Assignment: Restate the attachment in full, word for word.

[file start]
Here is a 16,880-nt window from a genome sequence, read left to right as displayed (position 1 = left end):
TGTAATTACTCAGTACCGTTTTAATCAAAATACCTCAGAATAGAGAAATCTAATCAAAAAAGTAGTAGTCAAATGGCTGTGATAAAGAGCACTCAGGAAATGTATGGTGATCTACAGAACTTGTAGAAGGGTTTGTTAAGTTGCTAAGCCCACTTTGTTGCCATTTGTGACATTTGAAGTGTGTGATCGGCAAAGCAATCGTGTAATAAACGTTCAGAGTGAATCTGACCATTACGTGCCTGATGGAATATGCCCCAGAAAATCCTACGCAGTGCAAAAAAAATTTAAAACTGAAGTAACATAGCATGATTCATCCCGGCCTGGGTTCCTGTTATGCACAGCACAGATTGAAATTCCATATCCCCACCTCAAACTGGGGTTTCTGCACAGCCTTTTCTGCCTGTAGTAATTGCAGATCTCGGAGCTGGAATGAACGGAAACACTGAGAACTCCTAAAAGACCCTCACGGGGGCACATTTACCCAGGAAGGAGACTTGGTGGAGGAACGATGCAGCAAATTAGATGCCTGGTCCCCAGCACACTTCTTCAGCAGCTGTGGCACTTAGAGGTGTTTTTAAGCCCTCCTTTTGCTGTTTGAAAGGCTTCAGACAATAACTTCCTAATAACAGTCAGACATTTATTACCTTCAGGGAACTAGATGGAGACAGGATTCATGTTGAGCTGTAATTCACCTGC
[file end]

Here is a 16,880-nt window from a genome sequence, read left to right as displayed (position 1 = left end):
TGTAATTACTCAGTACCGTTTTAATCAAAATACCTCAGAATAGAGAAATCTAATCAAAAAAGTAGTAGTCAAATGGCTGTGATAAAGAGCACTCAGGAAATGTATGGTGATCTACAGAACTTGTAGAAGGGTTTGTTAAGTTGCTAAGCCCACTTTGTTGCCATTTGTGACATTTGAAGTGTGTGATCGGCAAAGCAATCGTGTAATAAACGTTCAGAGTGAATCTGACCATTACGTGCCTGATGGAATATGCCCCAGAAAATCCTACGCAGTGCAAAAAAAATTTAAAACTGAAGTAACATAGCATGATTCATCCCGGCCTGGGTTCCTGTTATGCACAGCACAGATTGAAATTCCATATCCCCACCTCAAACTGGGGTTTCTGCACAGCCTTTTCTGCCTGTAGTAATTGCAGATCTCGGAGCTGGAATGAACGGAAACACTGAGAACTCCTAAAAGACCCTCACGGGGGCACATTTACCCAGGAAGGAGACTTGGTGGAGGAACGATGCAGCAAATTAGATGCCTGGTCCCCAGCACACTTCTTCAGCAGCTGTGGCACTTAGAGGTGTTTTTAAGCCCTCCTTTTGCTGTTTGAAAGGCTTCAGACAATAACTTCCTAATAACAGTCAGACATTTATTACCTTCAGGGAACTAGATGGAGACAGGATTCATGTTGAGCTGTAATTCACCTGC